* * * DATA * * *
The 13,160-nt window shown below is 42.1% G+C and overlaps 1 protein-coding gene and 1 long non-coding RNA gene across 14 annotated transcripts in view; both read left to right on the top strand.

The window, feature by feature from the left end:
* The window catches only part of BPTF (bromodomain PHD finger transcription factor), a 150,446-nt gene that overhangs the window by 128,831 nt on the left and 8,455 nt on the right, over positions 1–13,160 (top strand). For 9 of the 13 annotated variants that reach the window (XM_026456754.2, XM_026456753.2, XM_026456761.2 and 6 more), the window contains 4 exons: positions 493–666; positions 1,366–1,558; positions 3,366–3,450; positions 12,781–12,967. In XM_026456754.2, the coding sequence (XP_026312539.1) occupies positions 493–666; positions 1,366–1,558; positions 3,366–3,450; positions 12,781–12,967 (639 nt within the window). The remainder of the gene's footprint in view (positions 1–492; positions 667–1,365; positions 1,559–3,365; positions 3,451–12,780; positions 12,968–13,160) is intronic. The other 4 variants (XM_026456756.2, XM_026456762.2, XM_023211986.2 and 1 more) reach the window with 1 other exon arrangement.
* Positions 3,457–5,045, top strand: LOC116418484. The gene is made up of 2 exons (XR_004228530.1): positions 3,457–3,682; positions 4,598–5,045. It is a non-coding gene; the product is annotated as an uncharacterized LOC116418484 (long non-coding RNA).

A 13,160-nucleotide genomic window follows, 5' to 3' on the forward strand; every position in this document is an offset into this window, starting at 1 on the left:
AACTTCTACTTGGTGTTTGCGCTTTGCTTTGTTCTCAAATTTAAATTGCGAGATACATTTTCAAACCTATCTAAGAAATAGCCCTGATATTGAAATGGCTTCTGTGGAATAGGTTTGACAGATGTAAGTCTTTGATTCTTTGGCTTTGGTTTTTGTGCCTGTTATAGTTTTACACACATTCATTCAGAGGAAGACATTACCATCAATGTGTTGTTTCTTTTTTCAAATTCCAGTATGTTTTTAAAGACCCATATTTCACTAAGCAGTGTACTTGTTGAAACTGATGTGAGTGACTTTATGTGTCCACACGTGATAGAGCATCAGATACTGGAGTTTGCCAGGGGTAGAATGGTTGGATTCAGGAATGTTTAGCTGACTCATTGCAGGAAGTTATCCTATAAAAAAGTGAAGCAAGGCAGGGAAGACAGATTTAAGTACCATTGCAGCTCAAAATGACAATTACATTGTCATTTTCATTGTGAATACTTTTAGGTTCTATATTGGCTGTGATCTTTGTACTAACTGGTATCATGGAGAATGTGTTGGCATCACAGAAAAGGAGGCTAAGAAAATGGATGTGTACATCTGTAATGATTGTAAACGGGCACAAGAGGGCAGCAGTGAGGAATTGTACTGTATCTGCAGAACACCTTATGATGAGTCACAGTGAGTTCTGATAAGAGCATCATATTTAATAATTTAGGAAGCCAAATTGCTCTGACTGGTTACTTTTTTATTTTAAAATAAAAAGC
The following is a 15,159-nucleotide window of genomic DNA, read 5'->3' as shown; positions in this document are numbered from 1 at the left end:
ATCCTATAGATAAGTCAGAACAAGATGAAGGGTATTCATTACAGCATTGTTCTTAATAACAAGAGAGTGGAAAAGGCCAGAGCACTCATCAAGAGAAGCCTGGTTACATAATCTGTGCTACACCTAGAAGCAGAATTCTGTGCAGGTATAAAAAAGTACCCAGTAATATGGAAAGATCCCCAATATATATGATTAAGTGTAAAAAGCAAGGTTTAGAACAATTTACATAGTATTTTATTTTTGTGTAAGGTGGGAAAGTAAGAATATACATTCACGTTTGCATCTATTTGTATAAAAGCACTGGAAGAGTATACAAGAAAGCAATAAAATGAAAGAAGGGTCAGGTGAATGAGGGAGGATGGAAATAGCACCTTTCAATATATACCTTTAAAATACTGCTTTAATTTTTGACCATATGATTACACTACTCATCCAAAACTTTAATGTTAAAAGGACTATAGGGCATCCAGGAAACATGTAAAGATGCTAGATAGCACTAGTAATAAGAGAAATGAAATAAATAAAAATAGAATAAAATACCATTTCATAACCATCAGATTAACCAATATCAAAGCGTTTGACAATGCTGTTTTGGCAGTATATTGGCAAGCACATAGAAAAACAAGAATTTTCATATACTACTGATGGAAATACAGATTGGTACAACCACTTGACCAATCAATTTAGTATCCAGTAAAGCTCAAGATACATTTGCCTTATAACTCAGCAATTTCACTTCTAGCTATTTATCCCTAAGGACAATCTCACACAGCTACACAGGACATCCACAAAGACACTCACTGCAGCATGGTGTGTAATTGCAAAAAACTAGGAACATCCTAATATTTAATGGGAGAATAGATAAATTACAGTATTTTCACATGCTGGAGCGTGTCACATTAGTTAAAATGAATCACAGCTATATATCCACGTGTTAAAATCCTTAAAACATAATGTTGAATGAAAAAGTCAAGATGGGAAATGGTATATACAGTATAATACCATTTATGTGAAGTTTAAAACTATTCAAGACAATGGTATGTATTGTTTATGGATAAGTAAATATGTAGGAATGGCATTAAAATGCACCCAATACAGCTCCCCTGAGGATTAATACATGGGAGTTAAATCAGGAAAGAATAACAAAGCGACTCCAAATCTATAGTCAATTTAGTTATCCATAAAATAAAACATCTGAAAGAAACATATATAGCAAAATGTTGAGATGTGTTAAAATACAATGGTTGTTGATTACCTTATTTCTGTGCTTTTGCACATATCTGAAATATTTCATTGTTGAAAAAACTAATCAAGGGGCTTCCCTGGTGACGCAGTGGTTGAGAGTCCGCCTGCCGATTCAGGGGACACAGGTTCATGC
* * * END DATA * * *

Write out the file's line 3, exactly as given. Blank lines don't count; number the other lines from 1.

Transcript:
* The window catches only part of BPTF (bromodomain PHD finger transcription factor), a 150,446-nt gene that overhangs the window by 128,831 nt on the left and 8,455 nt on the right, over positions 1–13,160 (top strand). For 9 of the 13 annotated variants that reach the window (XM_026456754.2, XM_026456753.2, XM_026456761.2 and 6 more), the window contains 4 exons: positions 493–666; positions 1,366–1,558; positions 3,366–3,450; positions 12,781–12,967. In XM_026456754.2, the coding sequence (XP_026312539.1) occupies positions 493–666; positions 1,366–1,558; positions 3,366–3,450; positions 12,781–12,967 (639 nt within the window). The remainder of the gene's footprint in view (positions 1–492; positions 667–1,365; positions 1,559–3,365; positions 3,451–12,780; positions 12,968–13,160) is intronic. The other 4 variants (XM_026456756.2, XM_026456762.2, XM_023211986.2 and 1 more) reach the window with 1 other exon arrangement.